Evelyn, dismayed by Ziggy’s superficiality, chooses to remedy this by attempting a do-over with another teen. Angie, recently brought to the shelter with her teenage son Kyle after a domestic abuse incident, is grateful for the space. Disorganized, unsure of her place in the world, she has been graced with a child of depth and thoughtfulness. It was Kyle who enabled his mother to leave her situation. Evelyn is immediately taken with Kyle, the better son, wasted on a mother without ambition. But, like Ziggy, Kyle’s ambitions are limited, both by his upbringing and his vision. When he leaves school, he’d like to go back to working for his father as a mechanic at his auto repair shop. Evelyn sees a different future for Kyle and proceeds to “adopt” him, filling his head with college aspirations. Maybe Kyle can be her do-over. But highlighting Evelyn’s obtuse worldview is her inability to value personal success, no matter how limited or alien to her values, whether it’s Kyle or Ziggy.

Sadly, neither Evelyn nor Ziggy see a detente in their relationship. They cross paths but there is an anti-magnetic force that conspires to pull them apart. And always in the background is Roger, ready to listen or comfort or just be noticed.

Eisenberg strides the line of superficiality and depth with ease. Almost a slice of life, much like the French do so well, very little seems to happen until, almost imperceptibly, Ziggy and Evelyn are forced to glance internally and understand that something is lacking within them. Worldviews aren’t changed and yet a window opens.

Adding to Eisenberg’s deceptively simple scenario are his outstanding actors. The story is underpinned by the supporting actors who put the conflicts in motion. Eleonore Hendricks plays Kyle’s mother. Off balance, she can still see that Evelyn is adding pie in the sky to her son’s practical dreams. Her aspirations for Kyle may be colored by her inability to see the intelligence that Evelyn sees or at least imagines, but she does understand that there is a lifetime of satisfaction in repairing a car compared to feeling inadequate academically. Billy Bryk, Kyle, reveals the maturity within this working-class kid who has not had the encouragement to aspire higher than car repairman. But Bryk makes us see, even if Evelyn can’t, that there is great satisfaction in a job well done even if it’s not a job valued by the Evelyns of the world.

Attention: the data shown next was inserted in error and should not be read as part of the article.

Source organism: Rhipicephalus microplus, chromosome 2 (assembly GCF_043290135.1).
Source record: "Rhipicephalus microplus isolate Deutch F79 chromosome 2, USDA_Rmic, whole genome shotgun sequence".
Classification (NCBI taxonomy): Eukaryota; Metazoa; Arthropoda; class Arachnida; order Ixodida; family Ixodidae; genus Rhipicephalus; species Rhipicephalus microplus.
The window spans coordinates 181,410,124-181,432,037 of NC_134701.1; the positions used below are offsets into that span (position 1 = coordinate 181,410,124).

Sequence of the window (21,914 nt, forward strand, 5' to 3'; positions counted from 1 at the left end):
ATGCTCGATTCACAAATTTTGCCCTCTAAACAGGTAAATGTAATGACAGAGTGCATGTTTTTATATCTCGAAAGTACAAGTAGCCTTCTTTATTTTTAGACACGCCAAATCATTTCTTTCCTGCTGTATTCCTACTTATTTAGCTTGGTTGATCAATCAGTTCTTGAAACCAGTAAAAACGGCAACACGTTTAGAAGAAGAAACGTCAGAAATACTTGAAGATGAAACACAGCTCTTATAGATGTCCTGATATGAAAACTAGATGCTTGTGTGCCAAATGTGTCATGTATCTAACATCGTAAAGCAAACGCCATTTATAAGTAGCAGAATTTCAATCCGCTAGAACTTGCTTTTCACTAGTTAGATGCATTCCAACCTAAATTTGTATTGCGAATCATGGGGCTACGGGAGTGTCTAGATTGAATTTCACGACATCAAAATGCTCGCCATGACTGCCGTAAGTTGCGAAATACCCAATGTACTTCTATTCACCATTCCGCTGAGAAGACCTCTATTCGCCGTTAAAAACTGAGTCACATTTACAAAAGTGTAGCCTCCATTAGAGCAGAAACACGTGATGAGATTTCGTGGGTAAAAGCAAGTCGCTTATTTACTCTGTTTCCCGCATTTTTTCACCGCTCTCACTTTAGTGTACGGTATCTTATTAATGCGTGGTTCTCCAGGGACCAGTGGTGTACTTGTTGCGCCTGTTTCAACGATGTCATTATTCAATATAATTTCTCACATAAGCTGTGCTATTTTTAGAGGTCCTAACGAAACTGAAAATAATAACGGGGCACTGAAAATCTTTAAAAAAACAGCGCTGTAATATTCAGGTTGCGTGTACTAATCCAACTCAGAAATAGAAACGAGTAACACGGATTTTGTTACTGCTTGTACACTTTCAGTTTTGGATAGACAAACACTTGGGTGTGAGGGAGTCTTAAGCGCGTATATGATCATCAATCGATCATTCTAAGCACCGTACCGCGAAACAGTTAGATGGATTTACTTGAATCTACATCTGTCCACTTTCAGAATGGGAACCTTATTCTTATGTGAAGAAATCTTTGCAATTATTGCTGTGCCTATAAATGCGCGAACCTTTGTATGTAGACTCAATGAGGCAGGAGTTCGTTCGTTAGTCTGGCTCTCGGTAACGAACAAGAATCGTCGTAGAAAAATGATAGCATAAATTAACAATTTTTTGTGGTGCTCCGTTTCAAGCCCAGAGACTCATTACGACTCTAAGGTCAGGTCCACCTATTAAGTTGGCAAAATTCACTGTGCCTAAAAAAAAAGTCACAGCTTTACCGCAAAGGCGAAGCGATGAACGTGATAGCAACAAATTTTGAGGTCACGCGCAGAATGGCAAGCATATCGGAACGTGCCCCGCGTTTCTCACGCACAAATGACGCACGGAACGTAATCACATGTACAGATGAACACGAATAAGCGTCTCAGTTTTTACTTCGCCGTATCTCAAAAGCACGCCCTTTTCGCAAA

Outstanding character actor Jay O. Sanders as Roger, father to Ziggy and husband to Evelyn, has the exceptionally difficult role of making his presence known. That he plays his disappointment under the radar is exactly who Roger is and allows us into his life, as barely illustrated as it is. No doubt intended to be a background presence, he elevates it to a critical level in understanding who his wife and son are.

Finn Wolfhard is Ziggy, all dull affect, shallowness, and in the end perplexed at who he is or who he should be. Ziggy is actually the least interesting character in this story, and that is by design. Sometimes it’s more difficult to portray diffidence and apathy than excitement and passion. He has no greater goal than thumbs up on an app.

Finally, there is the always excellent Julianne Moore as Evelyn whose very passion is underscored by some of the same apathy seen in her son. She is magnetic and makes us admire her as she tries to help others and cringe when she misappropriates another woman’s child to find the satisfaction as a guiding force that she lacks with her own son.

The soundtrack, composed of Wolfhard’s own music for Ziggy and the classical music that brings pleasure to Evelyn, underscores the vast chasm between the characters.

This small, independent film deserves attention and an audience. I was drawn in.

Opening Jan. 20 at the AMC Century City and the AMC Grove. 

Neely Swanson spent most of her professional career in the television industry, almost all of it working for David E. Kelley. In her last full-time position as Executive Vice President of Development, she reviewed writer submissions and targeted content for adaptation. As she has often said, she did book reports for a living. For several years she was a freelance writer for “Written By,” the magazine of the WGA West and was adjunct faculty at USC in the writing division of the School of Cinematic Arts. Neely has been writing film and television reviews for the “Easy Reader” for more than 10 years. Her past reviews can be read on Rotten Tomatoes where she is a tomato-approved critic.